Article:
If we're going to talk about tolerances, the fit of your wheels and axles have a much greater effect on performance than ABEC rating. Wheels and axles for inline skates have extremely loose fits that allow you to press the bearings into the wheel by hand. This masks the benefits of a higher precision bearing by allowing it to slip on the axle or in the wheel. Slippage between the mating parts results in energy loss. Lost energy is lost speed.

8: What does 7mm and 8mm mean?

Those refer to the inner diameter of the bearing and the size of the axle it's going on. Professional skaters use 7mm axles with 627 size 7mm bearings, while most skates use 8mm (or large) axles so you will need standard 608 size 8mm bearings to go on them.

9: Should I get a high top or low top boot?

It's up to you! Neither one is "better" than the other.
High top boots generally offer more ankle support, so if you have weak ankles that may be right for you.
Low top boots are more popular and allow you to move your ankle more freely, and it will also not be as hot on your foot.
The low top boots are generally considered speed boots.

10: What is the difference between Double Action and Single Action?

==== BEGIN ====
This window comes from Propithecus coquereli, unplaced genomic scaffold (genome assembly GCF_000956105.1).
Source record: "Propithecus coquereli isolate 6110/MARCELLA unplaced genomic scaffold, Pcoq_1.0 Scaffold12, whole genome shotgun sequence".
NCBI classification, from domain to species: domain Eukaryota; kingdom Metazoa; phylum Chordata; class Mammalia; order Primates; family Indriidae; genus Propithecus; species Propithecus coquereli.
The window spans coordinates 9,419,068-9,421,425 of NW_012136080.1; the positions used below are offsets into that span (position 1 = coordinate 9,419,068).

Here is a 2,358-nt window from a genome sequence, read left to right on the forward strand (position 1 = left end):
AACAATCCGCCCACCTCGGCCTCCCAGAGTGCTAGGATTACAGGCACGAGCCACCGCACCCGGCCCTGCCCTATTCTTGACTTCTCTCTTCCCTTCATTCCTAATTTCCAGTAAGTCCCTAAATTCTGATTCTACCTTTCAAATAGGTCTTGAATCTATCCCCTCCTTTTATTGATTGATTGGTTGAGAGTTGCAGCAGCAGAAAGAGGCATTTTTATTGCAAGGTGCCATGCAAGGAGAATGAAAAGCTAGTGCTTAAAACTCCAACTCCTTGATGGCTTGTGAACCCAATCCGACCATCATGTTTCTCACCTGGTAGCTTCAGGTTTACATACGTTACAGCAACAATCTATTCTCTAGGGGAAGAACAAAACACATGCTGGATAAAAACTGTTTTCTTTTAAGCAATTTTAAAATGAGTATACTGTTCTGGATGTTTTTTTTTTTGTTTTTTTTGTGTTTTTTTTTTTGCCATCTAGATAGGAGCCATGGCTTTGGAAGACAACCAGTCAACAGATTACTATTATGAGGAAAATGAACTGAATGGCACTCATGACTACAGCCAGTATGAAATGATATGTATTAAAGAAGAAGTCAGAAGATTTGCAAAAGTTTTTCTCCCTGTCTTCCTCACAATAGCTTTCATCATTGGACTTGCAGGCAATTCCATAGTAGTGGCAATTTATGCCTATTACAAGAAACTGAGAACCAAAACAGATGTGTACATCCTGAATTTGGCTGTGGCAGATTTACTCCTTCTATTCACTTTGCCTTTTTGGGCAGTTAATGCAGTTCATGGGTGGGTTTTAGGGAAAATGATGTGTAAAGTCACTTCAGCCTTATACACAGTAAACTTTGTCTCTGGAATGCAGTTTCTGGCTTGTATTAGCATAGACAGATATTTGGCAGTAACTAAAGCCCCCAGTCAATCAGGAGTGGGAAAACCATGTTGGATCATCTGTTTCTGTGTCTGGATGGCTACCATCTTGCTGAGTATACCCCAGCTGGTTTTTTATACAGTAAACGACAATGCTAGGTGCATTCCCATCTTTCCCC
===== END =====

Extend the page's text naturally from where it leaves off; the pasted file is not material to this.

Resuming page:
A Double Action Plate has two cushions the kingpin is usually at a 10 degree angle.
It is used for all types of skating.

A Single Action Plate has one cushion and the kingpin is set at a 45 degree angle.
This is made only in metal plates and is much heavier than the newer nylon plates.
They are only used for quad speed skating.

11: Is a metal plate better than nylon?

This depends on the skater's preference. Metal plates are often designed for professional skating athletes, and Nylon skates are generally for ordinary skaters. Most nylon and metal plates have double action trucks, Nylon is slightly lighter. Most of the weight in a pair of skate is in the wheels, bearings and trucks. Nylon over metal plates will only have a slight difference in the weight of the skates.

Meanwhile, metal ones are generally more expensive and more sustainable. Nylon is durable as well, but it seems a little flexibe as it is sort of plastic.

Choose what is best for you.

12: How do I take care of the blades?

First and most importantly, dry your blades. Any time you are done skating, get the steel as dry as you can with a towel, and put them in terrycloth blade guards. This is the only way you should ever store your skates, in terrycloth. Terrycloth guards will wick the moisture away from the steel.

Plastic blade covers are for walking in, not storage. Any moisture left on the blade gets trapped by plastic guards further promoting rust. While these are highly recommended for walking in, they should never be used for storing skates.

Once blades start to rust, there is often no stopping it until the steel resembles dirty, metallic Swiss cheese. No matter how many times you sharpen a blade penetrated by rust, it will be rusty. This gives the blades a much slower glide. The rust actually sticks to the ice until it gets good and wet. If you do get rust on your blades, you will need to have them sharpened and the sides of the blades stoned as soon as you can. If you catch it quickly, sometimes you can grind it off before it gets too deep in the blades.